People who tour rock shows face every one of these situations, daily, from the moment they wake up, until they stub the day's last cigarette and rack out. In addition, they leave their homes and families for weeks or months without end. They are rarely in the same place for more than 72 hours or so. In the rapid fire action of events running over weeks, they commonly forget where they are, where they've been, or where they are going.

I submit that, in the fullest context of what rock show touring is all about, there are very few civilian jobs which compare to it. It is not simply a job. It requires dedication to a way of life. The phrase "to live on the road" will bring a penetrating glance from anyone who has ever done it. The first question implicit in the glance is, "How do you know?" Only someone who has done it can answer the question correctly; with a distinctly worn yet fortified and confident look around the eyes, and the tone...the ring, of the phrase as it falls from the lips of the speaker.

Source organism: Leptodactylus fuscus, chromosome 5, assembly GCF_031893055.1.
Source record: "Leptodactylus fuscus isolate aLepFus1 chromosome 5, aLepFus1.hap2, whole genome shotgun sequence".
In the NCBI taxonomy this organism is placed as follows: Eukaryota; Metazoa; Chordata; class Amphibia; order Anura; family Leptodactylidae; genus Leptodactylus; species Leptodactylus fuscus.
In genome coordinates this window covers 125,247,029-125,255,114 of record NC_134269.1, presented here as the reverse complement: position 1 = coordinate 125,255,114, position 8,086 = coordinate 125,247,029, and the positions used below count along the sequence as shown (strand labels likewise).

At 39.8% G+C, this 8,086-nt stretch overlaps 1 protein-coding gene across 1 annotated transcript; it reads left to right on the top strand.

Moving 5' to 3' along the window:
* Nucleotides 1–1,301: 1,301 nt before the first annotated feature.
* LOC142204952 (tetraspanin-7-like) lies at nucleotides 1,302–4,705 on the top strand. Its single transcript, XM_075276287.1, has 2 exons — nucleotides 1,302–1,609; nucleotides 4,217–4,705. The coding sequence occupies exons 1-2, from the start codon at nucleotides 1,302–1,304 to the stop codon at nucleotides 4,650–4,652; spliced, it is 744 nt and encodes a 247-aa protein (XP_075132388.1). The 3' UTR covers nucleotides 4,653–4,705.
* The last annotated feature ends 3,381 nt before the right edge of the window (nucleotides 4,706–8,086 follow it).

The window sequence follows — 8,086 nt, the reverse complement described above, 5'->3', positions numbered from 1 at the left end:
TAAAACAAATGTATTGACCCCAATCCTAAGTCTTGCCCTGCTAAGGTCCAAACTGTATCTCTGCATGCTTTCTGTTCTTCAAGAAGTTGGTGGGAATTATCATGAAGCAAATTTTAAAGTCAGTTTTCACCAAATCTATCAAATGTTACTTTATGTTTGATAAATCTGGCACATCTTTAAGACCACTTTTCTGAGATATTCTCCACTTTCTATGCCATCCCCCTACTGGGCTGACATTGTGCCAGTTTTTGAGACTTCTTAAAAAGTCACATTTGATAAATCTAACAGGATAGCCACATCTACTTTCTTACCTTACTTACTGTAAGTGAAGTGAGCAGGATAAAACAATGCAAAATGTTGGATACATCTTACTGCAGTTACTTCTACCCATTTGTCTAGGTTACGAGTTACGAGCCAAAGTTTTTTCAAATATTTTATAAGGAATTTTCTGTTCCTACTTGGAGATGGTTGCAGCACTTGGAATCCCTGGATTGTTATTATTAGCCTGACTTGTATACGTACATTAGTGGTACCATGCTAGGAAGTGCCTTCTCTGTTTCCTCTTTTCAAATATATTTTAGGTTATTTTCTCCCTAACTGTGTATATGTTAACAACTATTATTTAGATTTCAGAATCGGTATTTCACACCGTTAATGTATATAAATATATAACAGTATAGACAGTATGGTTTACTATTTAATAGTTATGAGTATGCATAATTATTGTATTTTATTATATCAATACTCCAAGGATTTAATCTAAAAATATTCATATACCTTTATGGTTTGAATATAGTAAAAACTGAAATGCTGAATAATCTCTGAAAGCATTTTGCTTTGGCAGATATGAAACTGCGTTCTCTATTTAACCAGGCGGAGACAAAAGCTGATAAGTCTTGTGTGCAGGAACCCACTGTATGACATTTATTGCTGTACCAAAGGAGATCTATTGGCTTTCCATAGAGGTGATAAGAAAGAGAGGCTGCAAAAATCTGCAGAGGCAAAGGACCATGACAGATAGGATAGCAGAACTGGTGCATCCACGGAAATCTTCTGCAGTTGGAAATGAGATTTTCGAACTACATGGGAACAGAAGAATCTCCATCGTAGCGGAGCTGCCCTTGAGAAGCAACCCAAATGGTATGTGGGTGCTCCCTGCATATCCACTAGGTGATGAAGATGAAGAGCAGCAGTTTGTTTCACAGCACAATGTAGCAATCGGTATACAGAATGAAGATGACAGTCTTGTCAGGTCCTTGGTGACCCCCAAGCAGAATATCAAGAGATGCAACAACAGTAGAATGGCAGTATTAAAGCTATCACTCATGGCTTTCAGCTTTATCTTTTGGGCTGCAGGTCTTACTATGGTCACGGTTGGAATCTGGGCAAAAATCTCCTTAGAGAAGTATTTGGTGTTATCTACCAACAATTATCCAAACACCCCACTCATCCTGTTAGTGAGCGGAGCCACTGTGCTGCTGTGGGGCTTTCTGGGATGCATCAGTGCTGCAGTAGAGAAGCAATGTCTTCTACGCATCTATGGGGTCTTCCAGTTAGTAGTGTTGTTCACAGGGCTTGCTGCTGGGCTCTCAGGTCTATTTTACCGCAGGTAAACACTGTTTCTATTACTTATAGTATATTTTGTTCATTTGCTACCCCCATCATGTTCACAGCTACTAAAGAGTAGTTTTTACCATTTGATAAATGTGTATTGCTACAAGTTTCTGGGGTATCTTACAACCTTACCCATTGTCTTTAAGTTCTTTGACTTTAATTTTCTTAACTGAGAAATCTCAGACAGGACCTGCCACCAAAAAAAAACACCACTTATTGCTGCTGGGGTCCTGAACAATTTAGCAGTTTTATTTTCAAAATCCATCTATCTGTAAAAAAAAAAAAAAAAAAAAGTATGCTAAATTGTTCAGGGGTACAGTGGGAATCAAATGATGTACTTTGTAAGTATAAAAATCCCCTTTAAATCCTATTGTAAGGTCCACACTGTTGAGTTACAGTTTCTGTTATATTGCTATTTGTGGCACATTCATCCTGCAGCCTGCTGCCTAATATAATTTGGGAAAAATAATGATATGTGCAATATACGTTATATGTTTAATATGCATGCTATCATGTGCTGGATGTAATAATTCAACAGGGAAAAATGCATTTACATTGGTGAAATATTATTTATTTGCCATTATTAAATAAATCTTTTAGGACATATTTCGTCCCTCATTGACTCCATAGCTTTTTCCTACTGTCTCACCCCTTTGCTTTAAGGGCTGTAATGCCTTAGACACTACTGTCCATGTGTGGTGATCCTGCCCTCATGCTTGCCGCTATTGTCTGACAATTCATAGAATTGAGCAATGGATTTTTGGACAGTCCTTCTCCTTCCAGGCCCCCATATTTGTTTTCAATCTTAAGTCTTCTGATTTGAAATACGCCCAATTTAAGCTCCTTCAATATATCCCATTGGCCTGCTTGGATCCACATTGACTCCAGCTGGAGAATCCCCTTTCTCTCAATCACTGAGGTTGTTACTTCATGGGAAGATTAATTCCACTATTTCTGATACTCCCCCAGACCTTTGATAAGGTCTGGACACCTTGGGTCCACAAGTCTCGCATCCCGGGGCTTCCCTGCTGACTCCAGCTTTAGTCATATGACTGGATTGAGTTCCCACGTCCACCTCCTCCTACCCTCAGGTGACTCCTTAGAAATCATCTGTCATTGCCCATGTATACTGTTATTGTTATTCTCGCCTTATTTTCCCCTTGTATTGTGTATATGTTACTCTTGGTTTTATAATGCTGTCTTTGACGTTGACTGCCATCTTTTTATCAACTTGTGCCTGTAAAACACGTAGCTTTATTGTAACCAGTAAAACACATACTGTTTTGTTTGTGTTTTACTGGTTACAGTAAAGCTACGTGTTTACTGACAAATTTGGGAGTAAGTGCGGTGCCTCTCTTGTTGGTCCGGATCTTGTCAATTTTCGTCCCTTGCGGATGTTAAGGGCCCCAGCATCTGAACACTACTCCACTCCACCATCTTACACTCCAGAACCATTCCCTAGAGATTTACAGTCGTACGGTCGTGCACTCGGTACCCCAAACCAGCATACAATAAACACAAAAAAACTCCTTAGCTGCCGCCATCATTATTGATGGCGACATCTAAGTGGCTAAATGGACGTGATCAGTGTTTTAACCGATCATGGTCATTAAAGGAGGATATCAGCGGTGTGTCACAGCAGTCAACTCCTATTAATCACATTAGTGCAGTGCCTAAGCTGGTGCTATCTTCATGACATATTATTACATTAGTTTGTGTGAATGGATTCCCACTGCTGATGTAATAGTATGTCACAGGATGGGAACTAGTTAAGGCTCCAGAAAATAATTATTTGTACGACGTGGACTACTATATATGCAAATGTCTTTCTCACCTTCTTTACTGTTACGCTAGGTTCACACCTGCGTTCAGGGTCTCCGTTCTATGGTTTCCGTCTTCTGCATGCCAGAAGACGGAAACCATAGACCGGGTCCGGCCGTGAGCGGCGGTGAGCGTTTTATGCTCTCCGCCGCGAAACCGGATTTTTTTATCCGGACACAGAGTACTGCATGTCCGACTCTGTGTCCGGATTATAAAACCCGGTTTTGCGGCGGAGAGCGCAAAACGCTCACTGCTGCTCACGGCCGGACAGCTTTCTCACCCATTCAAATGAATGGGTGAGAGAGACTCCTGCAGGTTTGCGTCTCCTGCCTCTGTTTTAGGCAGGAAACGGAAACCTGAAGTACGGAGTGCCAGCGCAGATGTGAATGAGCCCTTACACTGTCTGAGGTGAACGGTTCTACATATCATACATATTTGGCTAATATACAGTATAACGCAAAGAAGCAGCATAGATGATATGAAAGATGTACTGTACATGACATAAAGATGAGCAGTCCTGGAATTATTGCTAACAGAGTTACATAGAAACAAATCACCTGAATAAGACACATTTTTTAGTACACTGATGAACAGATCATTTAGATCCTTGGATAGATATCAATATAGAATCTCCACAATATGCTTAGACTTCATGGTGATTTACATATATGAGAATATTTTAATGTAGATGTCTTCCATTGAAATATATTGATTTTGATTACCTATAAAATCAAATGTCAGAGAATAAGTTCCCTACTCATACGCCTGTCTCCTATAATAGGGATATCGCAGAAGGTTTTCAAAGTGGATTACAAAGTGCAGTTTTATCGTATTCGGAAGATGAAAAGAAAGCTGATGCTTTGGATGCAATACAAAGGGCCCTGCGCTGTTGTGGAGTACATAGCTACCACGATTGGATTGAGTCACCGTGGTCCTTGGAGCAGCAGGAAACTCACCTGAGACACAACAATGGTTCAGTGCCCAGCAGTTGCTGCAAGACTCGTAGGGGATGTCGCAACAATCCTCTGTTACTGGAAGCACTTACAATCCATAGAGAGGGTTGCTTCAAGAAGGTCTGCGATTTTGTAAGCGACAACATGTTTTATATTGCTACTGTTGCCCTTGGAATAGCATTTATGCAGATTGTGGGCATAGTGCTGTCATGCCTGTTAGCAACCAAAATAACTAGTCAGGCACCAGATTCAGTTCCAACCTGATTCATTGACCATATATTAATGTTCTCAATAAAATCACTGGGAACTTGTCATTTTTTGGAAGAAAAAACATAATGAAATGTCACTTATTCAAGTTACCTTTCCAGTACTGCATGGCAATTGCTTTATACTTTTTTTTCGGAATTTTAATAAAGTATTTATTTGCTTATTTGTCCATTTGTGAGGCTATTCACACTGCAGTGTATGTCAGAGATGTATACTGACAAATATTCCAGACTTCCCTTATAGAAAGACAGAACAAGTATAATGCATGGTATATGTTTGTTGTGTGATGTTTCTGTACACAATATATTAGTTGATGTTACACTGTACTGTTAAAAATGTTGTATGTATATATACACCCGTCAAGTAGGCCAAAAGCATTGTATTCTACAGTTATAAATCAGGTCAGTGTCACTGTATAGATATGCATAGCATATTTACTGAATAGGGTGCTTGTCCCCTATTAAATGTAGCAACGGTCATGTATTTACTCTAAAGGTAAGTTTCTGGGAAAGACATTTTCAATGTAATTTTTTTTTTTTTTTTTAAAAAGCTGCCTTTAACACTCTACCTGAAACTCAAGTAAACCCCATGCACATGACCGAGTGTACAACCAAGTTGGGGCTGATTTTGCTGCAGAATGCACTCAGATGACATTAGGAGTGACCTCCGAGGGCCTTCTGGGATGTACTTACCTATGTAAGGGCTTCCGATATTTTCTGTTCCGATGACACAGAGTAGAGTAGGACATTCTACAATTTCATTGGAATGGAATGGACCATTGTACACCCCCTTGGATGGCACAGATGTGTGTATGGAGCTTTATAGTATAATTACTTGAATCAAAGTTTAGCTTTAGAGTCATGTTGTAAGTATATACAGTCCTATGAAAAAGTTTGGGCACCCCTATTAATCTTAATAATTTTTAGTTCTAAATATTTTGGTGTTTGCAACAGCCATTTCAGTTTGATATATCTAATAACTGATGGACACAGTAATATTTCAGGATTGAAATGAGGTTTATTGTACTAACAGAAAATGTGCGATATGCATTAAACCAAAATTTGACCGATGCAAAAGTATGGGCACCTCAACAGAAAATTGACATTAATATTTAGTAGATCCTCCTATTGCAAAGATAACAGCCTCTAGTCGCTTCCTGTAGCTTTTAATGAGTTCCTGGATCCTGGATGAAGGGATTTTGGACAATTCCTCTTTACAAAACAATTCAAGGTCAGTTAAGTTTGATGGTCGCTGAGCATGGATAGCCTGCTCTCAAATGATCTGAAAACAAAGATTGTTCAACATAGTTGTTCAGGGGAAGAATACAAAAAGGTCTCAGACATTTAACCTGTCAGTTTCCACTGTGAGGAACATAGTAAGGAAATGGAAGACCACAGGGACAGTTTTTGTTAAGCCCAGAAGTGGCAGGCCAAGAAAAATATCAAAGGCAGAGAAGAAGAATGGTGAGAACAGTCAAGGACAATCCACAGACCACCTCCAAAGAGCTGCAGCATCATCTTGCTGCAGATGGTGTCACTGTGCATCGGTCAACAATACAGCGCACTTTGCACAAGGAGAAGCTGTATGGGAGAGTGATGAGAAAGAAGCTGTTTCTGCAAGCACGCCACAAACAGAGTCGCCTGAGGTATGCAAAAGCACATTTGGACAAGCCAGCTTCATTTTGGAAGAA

As we went to work in rehearsal in late August, I began to record impressions of the work at hand. I did so during stolen moments when the action had abated enough to switch WordPerfect from one document to another in my laptop computer. It wasn't until the words which comprise the first two articles in this journal were recorded, that it occured to me that I was equipped, better than ever before, to exploit the opportunity to document the adventure of a rock tour. I had carried small computers, and scribbled, in the past. However, by the grace of a $1000 loan from my father, I was suddenly able to manage documentation of virtually literary scale.